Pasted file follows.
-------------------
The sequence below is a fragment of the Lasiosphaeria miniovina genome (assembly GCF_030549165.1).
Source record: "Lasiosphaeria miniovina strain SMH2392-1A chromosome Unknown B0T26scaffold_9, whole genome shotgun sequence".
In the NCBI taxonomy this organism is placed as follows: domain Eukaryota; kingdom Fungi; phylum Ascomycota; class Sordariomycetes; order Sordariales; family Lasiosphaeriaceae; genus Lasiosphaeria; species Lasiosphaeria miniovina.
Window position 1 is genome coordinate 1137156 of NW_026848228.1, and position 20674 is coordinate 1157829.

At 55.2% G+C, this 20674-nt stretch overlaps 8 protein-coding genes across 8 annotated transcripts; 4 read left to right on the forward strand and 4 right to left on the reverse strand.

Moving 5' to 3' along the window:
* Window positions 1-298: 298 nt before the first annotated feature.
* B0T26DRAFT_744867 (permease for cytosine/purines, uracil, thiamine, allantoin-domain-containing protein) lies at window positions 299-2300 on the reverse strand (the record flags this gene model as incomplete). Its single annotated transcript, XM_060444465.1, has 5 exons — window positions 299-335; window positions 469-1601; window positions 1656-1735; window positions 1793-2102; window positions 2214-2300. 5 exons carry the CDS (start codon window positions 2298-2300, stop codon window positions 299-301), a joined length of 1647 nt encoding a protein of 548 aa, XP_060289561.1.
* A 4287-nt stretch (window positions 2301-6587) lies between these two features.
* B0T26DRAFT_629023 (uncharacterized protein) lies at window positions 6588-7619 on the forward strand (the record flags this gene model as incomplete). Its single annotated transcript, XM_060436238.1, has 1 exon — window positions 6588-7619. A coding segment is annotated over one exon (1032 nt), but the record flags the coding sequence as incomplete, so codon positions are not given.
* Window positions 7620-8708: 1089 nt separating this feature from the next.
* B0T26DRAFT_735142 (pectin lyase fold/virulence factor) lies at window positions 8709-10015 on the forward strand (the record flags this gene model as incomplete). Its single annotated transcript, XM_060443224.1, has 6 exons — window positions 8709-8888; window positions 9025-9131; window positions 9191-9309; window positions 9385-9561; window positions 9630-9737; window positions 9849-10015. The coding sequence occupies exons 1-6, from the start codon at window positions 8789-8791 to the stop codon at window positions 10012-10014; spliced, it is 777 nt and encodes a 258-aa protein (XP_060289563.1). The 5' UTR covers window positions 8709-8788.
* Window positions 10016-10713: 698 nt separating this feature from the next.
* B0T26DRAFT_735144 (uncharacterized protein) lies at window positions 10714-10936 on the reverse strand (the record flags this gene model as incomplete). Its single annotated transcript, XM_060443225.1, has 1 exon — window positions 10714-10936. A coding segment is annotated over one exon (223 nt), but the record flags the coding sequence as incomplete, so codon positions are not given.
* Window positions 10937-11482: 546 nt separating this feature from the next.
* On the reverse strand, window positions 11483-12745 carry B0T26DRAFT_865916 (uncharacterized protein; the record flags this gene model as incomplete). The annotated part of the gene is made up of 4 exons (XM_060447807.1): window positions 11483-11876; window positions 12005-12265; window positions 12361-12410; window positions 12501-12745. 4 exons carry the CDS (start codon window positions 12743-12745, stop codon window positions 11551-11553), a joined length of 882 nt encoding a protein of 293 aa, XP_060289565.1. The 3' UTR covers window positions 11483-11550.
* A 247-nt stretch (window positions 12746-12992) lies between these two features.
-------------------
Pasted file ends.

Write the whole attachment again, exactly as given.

The sequence below is a fragment of the Lasiosphaeria miniovina genome (assembly GCF_030549165.1).
Source record: "Lasiosphaeria miniovina strain SMH2392-1A chromosome Unknown B0T26scaffold_9, whole genome shotgun sequence".
In the NCBI taxonomy this organism is placed as follows: domain Eukaryota; kingdom Fungi; phylum Ascomycota; class Sordariomycetes; order Sordariales; family Lasiosphaeriaceae; genus Lasiosphaeria; species Lasiosphaeria miniovina.
Window position 1 is genome coordinate 1137156 of NW_026848228.1, and position 20674 is coordinate 1157829.

At 55.2% G+C, this 20674-nt stretch overlaps 8 protein-coding genes across 8 annotated transcripts; 4 read left to right on the forward strand and 4 right to left on the reverse strand.

Moving 5' to 3' along the window:
* Window positions 1-298: 298 nt before the first annotated feature.
* B0T26DRAFT_744867 (permease for cytosine/purines, uracil, thiamine, allantoin-domain-containing protein) lies at window positions 299-2300 on the reverse strand (the record flags this gene model as incomplete). Its single annotated transcript, XM_060444465.1, has 5 exons — window positions 299-335; window positions 469-1601; window positions 1656-1735; window positions 1793-2102; window positions 2214-2300. 5 exons carry the CDS (start codon window positions 2298-2300, stop codon window positions 299-301), a joined length of 1647 nt encoding a protein of 548 aa, XP_060289561.1.
* A 4287-nt stretch (window positions 2301-6587) lies between these two features.
* B0T26DRAFT_629023 (uncharacterized protein) lies at window positions 6588-7619 on the forward strand (the record flags this gene model as incomplete). Its single annotated transcript, XM_060436238.1, has 1 exon — window positions 6588-7619. A coding segment is annotated over one exon (1032 nt), but the record flags the coding sequence as incomplete, so codon positions are not given.
* Window positions 7620-8708: 1089 nt separating this feature from the next.
* B0T26DRAFT_735142 (pectin lyase fold/virulence factor) lies at window positions 8709-10015 on the forward strand (the record flags this gene model as incomplete). Its single annotated transcript, XM_060443224.1, has 6 exons — window positions 8709-8888; window positions 9025-9131; window positions 9191-9309; window positions 9385-9561; window positions 9630-9737; window positions 9849-10015. The coding sequence occupies exons 1-6, from the start codon at window positions 8789-8791 to the stop codon at window positions 10012-10014; spliced, it is 777 nt and encodes a 258-aa protein (XP_060289563.1). The 5' UTR covers window positions 8709-8788.
* Window positions 10016-10713: 698 nt separating this feature from the next.
* B0T26DRAFT_735144 (uncharacterized protein) lies at window positions 10714-10936 on the reverse strand (the record flags this gene model as incomplete). Its single annotated transcript, XM_060443225.1, has 1 exon — window positions 10714-10936. A coding segment is annotated over one exon (223 nt), but the record flags the coding sequence as incomplete, so codon positions are not given.
* Window positions 10937-11482: 546 nt separating this feature from the next.
* On the reverse strand, window positions 11483-12745 carry B0T26DRAFT_865916 (uncharacterized protein; the record flags this gene model as incomplete). The annotated part of the gene is made up of 4 exons (XM_060447807.1): window positions 11483-11876; window positions 12005-12265; window positions 12361-12410; window positions 12501-12745. 4 exons carry the CDS (start codon window positions 12743-12745, stop codon window positions 11551-11553), a joined length of 882 nt encoding a protein of 293 aa, XP_060289565.1. The 3' UTR covers window positions 11483-11550.
* A 247-nt stretch (window positions 12746-12992) lies between these two features.